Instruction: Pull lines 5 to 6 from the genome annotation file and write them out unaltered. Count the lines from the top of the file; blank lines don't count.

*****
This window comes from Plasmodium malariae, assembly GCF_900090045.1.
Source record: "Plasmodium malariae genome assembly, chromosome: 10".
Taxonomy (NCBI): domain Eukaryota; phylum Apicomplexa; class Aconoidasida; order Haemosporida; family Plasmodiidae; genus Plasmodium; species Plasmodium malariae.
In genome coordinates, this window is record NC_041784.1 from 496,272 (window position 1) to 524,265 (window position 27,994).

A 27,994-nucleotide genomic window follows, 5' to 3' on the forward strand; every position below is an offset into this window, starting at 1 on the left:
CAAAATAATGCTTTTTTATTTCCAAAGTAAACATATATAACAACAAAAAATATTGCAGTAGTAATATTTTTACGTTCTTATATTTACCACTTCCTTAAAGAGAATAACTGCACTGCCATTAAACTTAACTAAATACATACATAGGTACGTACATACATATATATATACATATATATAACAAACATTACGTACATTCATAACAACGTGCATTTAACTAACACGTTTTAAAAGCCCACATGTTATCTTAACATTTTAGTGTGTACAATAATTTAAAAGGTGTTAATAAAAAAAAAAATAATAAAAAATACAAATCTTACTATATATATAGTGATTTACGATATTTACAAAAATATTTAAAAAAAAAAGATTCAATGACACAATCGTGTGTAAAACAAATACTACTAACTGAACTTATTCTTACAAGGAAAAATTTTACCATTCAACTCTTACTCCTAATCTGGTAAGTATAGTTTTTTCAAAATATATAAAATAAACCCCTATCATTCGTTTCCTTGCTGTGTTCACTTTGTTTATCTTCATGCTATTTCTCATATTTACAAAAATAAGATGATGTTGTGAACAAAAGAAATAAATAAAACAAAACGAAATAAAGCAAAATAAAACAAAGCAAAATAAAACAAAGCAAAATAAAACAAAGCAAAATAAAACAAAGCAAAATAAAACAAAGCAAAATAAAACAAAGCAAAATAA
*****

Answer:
A 27,994-nucleotide genomic window follows, 5' to 3' on the forward strand; every position below is an offset into this window, starting at 1 on the left:
CAAAATAATGCTTTTTTATTTCCAAAGTAAACATATATAACAACAAAAAATATTGCAGTAGTAATATTTTTACGTTCTTATATTTACCACTTCCTTAAAGAGAATAACTGCACTGCCATTAAACTTAACTAAATACATACATAGGTACGTACATACATATATATATACATATATATAACAAACATTACGTACATTCATAACAACGTGCATTTAACTAACACGTTTTAAAAGCCCACATGTTATCTTAACATTTTAGTGTGTACAATAATTTAAAAGGTGTTAATAAAAAAAAAAATAATAAAAAATACAAATCTTACTATATATATAGTGATTTACGATATTTACAAAAATATTTAAAAAAAAAAGATTCAATGACACAATCGTGTGTAAAACAAATACTACTAACTGAACTTATTCTTACAAGGAAAAATTTTACCATTCAACTCTTACTCCTAATCTGGTAAGTATAGTTTTTTCAAAATATATAAAATAAACCCCTATCATTCGTTTCCTTGCTGTGTTCACTTTGTTTATCTTCATGCTATTTCTCATATTTACAAAAATAAGATGATGTTGTGAACAAAAGAAATAAATAAAACAAAACGAAATAAAGCAAAATAAAACAAAGCAAAATAAAACAAAGCAAAATAAAACAAAGCAAAATAAAACAAAGCAAAATAAAACAAAGCAAAATAAAACAAAGCAAAATAA